Welcome to our weekly guest post on what makes a kick ass heroine in science fiction and fantasy. This week’s author Jeremy Rodden shares about the kick ass heroine featured in his upcoming book, Toonopolis: Zephyr, third in his Toonopolis Files series. I love what he says! Girl heroes can be smart and kick butt! I look forward to reading his book!
I am a guy and I love strong female characters. Maybe it is because an amazing single mother raised me. Maybe that is why I married a super-focused medical student (now an emergency physician). Regardless, I love to see strong, confident women in books, movies, cartoons, etc.
I can’t stand the romance novels (young adult or adult) that suggest a woman doesn’t have an identity until she has a man at her hip. Why on Earth would you sit around longing for the handsome millionaire to sweep you up when you are more than capable of becoming the millionaire yourself?
As a writer of young adult fantasy (albeit humorous, cartoon-world fantasy), I try to bear in mind my own feelings when creating a female character. My debut novel, Toonopolis: Gemini, follows a teenage boy, but the third book in my Toonopolis Files (Toonopolis: Zephyr, due out Spring/Summer ‘12) will have a female main character, Zephyr the Pirate Queen.
Zephyr encompasses all the strengths that I want to instill in any daughters I may have in the future (I have two boys currently). She is clever, strong, confident, and self-reliant. She had a tragic past, losing her parents at a young age, but still grew up to take over the title of Pirate Queen from her late father, Boreas the Pirate King. This is a title that must be earned and is not hereditary. Her story is a quest to uncover the identity of her mother, who disappeared shortly after Zephyr was born.
One of the trickiest parts of writing a strong, pirate woman comes in the way of an age-old double standard. A male pirate is easy to write: he lies, cheats, steals, looks out only for himself, and kisses every woman he sees. Reverse that and put “she” instead of “he” and you don’t picture Jack Sparrow–you picture a thieving harlot. Is this fair? Absolutely not. Is this how Zephyr will come across if I write her as a female Jack Sparrow? Yes.
In history, there are few examples of female pirates who still remained fully feminine. Ann Bonny and Mary Read dressed as men during their Caribbean pirate days. Grace O’Malley, famed “Pirate Queen” of Ireland, was really more of a rebel leader than a morally gray pirate. She is an amazing figure to study, but not quite the embodiment of pirates as we see them in popular culture today.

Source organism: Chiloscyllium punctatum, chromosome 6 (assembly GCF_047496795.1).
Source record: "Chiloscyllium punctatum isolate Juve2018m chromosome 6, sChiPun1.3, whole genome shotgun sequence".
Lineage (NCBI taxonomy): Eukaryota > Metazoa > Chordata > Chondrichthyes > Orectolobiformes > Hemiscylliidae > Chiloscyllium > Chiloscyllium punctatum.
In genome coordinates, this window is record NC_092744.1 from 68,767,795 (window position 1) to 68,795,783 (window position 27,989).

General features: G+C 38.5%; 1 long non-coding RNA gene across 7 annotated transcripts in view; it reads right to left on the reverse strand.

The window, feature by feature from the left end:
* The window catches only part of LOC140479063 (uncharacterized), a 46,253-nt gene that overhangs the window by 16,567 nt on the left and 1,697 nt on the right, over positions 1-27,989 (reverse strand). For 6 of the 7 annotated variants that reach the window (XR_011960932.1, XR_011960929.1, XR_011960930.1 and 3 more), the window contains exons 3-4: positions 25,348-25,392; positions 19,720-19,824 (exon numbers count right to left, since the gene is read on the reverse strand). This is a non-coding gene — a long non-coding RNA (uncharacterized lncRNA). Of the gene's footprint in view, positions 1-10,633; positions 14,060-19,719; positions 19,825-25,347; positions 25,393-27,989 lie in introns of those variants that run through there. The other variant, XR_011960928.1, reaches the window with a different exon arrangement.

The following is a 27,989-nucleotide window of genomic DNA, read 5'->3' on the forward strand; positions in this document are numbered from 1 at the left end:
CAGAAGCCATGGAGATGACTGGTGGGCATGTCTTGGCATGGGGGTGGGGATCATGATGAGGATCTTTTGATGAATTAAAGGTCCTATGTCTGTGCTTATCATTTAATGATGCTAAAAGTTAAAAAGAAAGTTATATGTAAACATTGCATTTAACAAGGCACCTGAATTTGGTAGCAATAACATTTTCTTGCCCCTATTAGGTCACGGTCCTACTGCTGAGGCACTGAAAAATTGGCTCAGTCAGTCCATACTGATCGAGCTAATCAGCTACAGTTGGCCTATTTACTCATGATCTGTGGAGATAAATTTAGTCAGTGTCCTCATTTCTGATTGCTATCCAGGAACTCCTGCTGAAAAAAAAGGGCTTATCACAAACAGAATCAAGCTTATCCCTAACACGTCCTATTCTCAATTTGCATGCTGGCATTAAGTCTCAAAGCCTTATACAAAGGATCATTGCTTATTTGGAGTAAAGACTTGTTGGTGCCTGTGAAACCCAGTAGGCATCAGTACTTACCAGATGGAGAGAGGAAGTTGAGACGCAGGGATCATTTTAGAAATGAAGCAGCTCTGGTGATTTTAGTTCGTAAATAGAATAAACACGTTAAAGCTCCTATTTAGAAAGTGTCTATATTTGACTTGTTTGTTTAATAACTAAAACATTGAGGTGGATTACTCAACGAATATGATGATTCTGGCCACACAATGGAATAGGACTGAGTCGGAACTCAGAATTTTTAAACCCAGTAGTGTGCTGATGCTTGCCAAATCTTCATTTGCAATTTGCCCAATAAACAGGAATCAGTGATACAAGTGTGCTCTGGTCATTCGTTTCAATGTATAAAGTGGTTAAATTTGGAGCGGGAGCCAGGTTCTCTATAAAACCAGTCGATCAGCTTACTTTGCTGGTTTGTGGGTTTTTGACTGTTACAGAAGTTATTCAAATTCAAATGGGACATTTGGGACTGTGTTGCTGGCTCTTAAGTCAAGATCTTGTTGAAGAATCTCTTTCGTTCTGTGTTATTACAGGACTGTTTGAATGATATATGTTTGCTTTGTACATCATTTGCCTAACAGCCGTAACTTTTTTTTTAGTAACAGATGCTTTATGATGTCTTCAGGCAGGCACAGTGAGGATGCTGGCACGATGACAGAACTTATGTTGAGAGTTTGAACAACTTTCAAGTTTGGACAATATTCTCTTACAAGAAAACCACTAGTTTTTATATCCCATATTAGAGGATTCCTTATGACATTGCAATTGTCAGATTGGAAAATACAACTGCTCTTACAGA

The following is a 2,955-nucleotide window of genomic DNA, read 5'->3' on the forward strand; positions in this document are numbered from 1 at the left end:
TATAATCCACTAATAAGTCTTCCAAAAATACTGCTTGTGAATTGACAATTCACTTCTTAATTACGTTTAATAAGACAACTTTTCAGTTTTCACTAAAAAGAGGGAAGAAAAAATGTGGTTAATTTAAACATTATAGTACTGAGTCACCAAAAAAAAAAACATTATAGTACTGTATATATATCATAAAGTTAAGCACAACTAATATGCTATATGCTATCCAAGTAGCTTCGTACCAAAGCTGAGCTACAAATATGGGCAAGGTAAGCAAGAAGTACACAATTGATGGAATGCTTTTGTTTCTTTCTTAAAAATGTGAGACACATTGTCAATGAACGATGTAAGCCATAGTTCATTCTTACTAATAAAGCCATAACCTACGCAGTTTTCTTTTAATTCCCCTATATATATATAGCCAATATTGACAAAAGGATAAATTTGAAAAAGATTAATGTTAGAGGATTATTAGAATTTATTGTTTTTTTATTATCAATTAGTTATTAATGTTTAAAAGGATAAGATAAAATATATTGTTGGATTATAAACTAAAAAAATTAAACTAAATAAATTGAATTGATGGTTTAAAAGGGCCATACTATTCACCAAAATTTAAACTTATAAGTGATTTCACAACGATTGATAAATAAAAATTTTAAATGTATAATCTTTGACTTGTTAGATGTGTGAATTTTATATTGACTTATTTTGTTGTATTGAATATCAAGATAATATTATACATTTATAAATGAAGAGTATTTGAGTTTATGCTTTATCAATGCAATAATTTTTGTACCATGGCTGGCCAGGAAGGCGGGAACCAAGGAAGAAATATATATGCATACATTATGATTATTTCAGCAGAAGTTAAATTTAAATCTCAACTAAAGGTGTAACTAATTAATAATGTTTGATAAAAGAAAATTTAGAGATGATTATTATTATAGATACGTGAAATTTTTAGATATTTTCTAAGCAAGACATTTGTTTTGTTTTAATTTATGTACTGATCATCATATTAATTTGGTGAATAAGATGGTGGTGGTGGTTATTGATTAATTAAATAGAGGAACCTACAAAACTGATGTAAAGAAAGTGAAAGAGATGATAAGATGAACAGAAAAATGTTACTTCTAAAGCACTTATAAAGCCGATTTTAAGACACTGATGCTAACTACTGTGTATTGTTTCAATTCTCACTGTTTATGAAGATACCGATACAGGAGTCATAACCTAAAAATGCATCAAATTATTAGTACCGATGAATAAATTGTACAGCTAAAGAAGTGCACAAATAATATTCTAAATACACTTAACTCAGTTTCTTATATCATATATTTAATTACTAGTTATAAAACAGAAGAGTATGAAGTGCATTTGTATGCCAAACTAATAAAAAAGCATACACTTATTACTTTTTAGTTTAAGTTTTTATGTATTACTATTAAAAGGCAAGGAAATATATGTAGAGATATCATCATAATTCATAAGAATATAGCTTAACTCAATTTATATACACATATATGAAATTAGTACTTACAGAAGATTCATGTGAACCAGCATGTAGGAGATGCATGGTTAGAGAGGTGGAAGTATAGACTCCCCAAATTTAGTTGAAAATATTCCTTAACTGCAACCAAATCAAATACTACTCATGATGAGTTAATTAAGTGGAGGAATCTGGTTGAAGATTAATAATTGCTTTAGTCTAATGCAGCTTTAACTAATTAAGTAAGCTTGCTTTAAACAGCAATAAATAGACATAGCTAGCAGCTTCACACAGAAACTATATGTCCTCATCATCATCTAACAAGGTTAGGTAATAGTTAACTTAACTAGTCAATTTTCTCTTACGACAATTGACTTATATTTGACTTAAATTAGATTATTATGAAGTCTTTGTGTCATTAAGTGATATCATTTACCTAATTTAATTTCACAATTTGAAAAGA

Therefore, in order to capture the elements of pirate-lifestyle without losing the core of who I want Zephyr to be, I need to look for other role models that may be similar. It is not easy to do. I pull one major influence from the world of anime.
Lina Inverse is the main character of the manga/anime Slayers and is a great example of a strong female who walks a bit of a gray line of morality at times. Lina is a powerful sorceress who defeats bandits only to steal their treasure, inflicts violence upon anyone who insults her small bust, and is just as deadly with a sword as she is with her magic. The last is important to me because often in fantasy worlds, women can be strong magic-users or healers but not strong hand-to-hand fighters. Lina is both.
All in all, I strive to create a character that a teenage girl can look to and say, “I can be like that.” Sure, Zephyr still may have her dubious qualities–she is a pirate after all–but as she grows as a person, her strong qualities will definitely overshadow her less desirable ones. I also want to create a character that teenage boys look to and say, “Why can’t I meet a girl like that?” Being both strong and feminine is a reality and a darn good one if I say so myself.
My children are growing up in a household where their mother is a doctor and their father is the homemaker. They need more examples of strong women out there in popular culture. We need more Hermione Grangers and Ginny Weasleys and fewer Bella Swans. I’m doing my part… are you?
Jeremy Rodden is a stay-at-home dad and author of the Toonopolis Files series of cartoon novels. He considers C.S. Lewis and Lewis Carroll his biggest influences as a writer and hopes to create a lasting, fun world that all ages can enjoy. You can follow him on Twitter (@toonopolis), Facebook (www.facebook.com/toonopolisfiles), or his cartoon review/author blog (www.toonopolis.com).
Toonopolis: Gemini buy links.